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Seemingly Simple Circuits: The TL431 Voltage Regulator, Part 6

Thin out your breathing mixture as we take the final plunge into TL431 dynamics and consider the output impedance. More strange creatures are sighted at this depth, yet all ends in a good dive.

Output Impedance

The plots shown below are that of the output impedance as given by TI (Figure 1) and ON (Motorola) (Figure 2).

Figure 1

Output impedance

Output impedance

Figure 2

Dynamic Impedance vs. frequency

Dynamic Impedance vs. frequency

The log-log plots have the same basic shape and a non-integer slope of about 1.5. The TI plot changes two decades in Zo over a ×20 frequency range (ratio) to result in a slope of 1.54. The pole frequency for TI is at about 1.2 MHz and zero at 70 kHz, a ratio of 17. For ON, the pole is at about 600 kHz and zero at 50 kHz, a ratio of 12.

The basic plot shape is characteristic of feedback amplifiers. Below the loop-gain bandwidth, Zo is that of the closed-loop circuit and is

where G is the voltage gain of the forward-path amplifier and HV is the voltage attenuation of the divider feedback path from the output to pin 1. For a single-pole G of bandwidth, p,

It is substituted into the closed-loop expression for Zo ,

The first factor is the closed-loop Zo , reduced by the quasistatic (0+ Hz) feedback factor, 1 + G0 x HV . The zero at p causes it to increase until it flattens at the pole frequency at (1 + G0 x HV ) x p . For Zo = rout ,

By writing Zo (cl) in continued-fraction form using long division, an equivalent circuit impedance results:

Interpreting the final expression, rout is in parallel with a series LR where L is rout /p x G0 x HV and R is rout /G0 x HV . For high loop gain, rout /G0 x HV can be omitted and Zo (cl) approximated as a high-frequency model, valid for frequencies between p and G0 x HV x p , as

,

Above amplifier bandwidth, p – somewhere between 70 kHz and 100 kHz on the ||Z || plots – the impedance increases as loop gain decreases, in accordance with the above equation. Then when loop gain reaches one – at about 1.2 MHz to 1.6 MHz – the plot breaks again at the value of the open-loop rout .

The 10 Ω to 12 Ω values of rout as read from the above impedance plots are lower than ro ||RL = 123 Ω ||1 kΩ = 110 Ω. The National Semiconductor Zo semi-log plot is similar but peaks around 1.1 MHz and 14 Ω before decreasing to about 12.5 Ω. According to the above Z model, the Z plot should break at a pole frequency of about 400 x 85 kHz or 34 MHz, not 1.4 MHz. If Z were to continue to rise to 34 MHz, rout would be around 400 x (0.2 Ω) = 80 Ω, closer to the calculated 110 Ω. If the above plots were extended to 34 MHz, then rout would be about (34/1.4)·(11 Ω) = 267 Ω, higher than the calculated value.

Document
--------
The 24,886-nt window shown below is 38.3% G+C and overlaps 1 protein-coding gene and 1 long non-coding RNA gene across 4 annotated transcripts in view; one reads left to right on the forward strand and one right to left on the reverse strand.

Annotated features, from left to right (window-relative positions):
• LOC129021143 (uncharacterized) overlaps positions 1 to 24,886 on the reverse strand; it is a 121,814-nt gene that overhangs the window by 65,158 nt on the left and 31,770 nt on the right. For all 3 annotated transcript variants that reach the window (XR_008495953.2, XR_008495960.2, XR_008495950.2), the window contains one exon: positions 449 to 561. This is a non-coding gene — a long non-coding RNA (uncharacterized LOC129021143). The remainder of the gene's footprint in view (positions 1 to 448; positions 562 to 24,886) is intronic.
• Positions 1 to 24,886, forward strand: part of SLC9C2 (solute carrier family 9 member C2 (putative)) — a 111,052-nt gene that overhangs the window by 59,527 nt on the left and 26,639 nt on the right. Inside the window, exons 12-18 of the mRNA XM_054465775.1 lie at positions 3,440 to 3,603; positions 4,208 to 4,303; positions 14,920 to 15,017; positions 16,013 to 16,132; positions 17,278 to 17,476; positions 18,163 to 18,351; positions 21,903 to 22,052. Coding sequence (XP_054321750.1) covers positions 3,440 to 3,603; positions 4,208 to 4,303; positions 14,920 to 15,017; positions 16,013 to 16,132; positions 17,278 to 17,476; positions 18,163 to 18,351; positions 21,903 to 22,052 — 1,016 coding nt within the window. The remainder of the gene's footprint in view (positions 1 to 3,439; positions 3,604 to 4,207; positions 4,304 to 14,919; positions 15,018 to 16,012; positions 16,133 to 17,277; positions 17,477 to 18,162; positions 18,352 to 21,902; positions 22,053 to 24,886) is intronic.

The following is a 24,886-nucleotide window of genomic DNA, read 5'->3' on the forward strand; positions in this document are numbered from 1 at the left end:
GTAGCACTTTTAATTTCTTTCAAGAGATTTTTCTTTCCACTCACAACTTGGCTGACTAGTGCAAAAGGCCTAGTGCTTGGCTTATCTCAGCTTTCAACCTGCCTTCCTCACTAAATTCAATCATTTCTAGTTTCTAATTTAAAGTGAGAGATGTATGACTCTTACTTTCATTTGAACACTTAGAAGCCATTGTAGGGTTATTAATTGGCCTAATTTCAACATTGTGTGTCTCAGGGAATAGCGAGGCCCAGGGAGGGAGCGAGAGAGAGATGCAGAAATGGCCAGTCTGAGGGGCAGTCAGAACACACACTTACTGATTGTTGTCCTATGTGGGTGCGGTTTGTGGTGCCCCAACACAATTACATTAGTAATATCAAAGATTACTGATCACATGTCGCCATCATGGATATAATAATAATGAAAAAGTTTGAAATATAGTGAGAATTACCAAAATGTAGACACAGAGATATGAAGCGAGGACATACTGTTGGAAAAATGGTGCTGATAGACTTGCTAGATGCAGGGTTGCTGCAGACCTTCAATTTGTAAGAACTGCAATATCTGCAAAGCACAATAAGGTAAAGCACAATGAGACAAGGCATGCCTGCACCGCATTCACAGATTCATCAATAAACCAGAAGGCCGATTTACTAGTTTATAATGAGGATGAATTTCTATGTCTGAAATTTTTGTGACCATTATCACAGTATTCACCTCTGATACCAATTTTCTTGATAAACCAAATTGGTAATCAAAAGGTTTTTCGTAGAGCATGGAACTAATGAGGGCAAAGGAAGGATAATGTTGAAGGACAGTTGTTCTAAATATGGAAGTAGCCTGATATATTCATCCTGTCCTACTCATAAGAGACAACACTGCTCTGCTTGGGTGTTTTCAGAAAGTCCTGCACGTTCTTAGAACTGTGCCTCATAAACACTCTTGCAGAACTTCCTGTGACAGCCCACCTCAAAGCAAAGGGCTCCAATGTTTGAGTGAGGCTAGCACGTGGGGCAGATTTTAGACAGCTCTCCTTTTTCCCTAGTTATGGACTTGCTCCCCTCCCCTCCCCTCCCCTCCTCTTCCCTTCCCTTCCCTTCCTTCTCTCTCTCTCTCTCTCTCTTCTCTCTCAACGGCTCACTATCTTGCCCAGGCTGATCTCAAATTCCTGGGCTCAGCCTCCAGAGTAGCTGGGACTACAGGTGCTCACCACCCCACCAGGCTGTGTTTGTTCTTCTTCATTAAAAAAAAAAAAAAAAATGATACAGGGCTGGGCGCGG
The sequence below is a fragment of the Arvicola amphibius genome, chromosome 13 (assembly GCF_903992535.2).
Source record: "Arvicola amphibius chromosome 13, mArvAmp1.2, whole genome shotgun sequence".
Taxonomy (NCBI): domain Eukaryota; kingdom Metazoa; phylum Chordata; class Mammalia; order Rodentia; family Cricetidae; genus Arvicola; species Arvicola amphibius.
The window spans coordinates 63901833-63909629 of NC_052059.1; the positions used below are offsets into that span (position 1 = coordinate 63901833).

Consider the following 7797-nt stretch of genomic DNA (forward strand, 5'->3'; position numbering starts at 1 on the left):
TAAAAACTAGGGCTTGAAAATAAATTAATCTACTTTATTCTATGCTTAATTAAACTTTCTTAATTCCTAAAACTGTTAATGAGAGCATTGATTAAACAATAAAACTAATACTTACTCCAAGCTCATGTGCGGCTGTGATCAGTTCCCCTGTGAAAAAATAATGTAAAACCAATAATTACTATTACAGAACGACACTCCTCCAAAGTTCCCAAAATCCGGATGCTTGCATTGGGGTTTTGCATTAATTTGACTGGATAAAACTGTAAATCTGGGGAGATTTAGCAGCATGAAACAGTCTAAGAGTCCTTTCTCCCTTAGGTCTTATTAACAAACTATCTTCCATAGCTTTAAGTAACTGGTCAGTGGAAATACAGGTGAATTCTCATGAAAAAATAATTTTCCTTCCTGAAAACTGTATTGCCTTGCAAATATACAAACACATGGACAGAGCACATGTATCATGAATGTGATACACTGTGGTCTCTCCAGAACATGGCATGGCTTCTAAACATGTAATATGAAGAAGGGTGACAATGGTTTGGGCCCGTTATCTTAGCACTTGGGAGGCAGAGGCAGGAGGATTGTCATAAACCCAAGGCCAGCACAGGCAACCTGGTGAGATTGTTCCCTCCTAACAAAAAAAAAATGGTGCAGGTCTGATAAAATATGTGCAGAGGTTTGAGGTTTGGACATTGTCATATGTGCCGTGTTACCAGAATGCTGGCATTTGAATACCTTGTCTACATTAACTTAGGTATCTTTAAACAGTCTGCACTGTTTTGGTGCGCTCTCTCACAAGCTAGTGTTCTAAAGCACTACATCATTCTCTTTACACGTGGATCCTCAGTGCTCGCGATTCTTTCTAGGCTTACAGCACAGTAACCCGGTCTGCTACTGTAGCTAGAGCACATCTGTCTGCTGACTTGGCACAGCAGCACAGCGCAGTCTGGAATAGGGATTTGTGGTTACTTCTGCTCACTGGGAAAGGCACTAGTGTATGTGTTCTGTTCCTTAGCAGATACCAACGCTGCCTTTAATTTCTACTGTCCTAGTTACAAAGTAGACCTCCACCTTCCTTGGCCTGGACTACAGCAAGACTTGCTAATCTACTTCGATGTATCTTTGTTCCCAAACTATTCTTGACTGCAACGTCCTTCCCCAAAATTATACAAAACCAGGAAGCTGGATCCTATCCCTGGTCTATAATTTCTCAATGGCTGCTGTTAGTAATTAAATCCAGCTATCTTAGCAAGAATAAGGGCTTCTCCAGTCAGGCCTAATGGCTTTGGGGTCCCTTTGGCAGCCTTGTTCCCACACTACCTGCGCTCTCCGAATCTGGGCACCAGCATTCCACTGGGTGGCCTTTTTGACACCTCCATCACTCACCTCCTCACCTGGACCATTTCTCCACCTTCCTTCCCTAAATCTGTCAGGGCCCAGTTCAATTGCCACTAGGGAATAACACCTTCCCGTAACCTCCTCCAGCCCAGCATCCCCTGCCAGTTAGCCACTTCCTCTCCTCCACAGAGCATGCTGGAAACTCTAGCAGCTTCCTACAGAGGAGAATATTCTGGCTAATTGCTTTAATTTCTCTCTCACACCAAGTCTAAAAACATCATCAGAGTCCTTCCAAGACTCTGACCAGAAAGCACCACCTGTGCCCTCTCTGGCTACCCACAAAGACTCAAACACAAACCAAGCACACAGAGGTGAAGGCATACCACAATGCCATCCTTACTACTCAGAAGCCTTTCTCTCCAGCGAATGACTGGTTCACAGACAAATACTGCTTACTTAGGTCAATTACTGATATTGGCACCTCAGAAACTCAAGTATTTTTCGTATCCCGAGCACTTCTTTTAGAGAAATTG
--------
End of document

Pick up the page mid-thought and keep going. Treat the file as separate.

The NXP log-log plot of Zo is shown below. While it also has a zero around 70 kHz, unlike the previous two plots, it shows no break frequency around 1 MHz. Its slope is close to +1, in accordance with a single zero.

The plot also shows the intimation of another break frequency at 2 MHz, where Z ≈ 5.5 Ω. The inductance is thus

This inductance can resonate with output capacitance in the high-frequency region, where there is a capacitance range that can cause oscillation.

Closure

The noninteger slopes of the TI and ON gain and impedance plots, the intimation of a zero break in the gain plots of TI and ON near the unity-gain frequency, the flattening of Zo after 1.2 decades of 1.5 slope, and the upturn in Zo of the ON plot at about 3.7 MHz contribute to the invalidation of a single-pole model for the TI and ON TL431. The NXP and Linfinity TL431 data fit the single-pole theory.

The TL431 is typical of analog circuits. On the surface, they seem simple enough, but when diving into them, it is found that their depth can give some engineers the bends. I hope some of what has been presented in this dual three-part article about the TL431 has cleared the waters somewhat and will make future diving into this part less troublesome.

1 comment on “Seemingly Simple Circuits: The TL431 Voltage Regulator, Part 6

  1. deserto
    April 3, 2017

    Thank you for sharing this useful series of articles.

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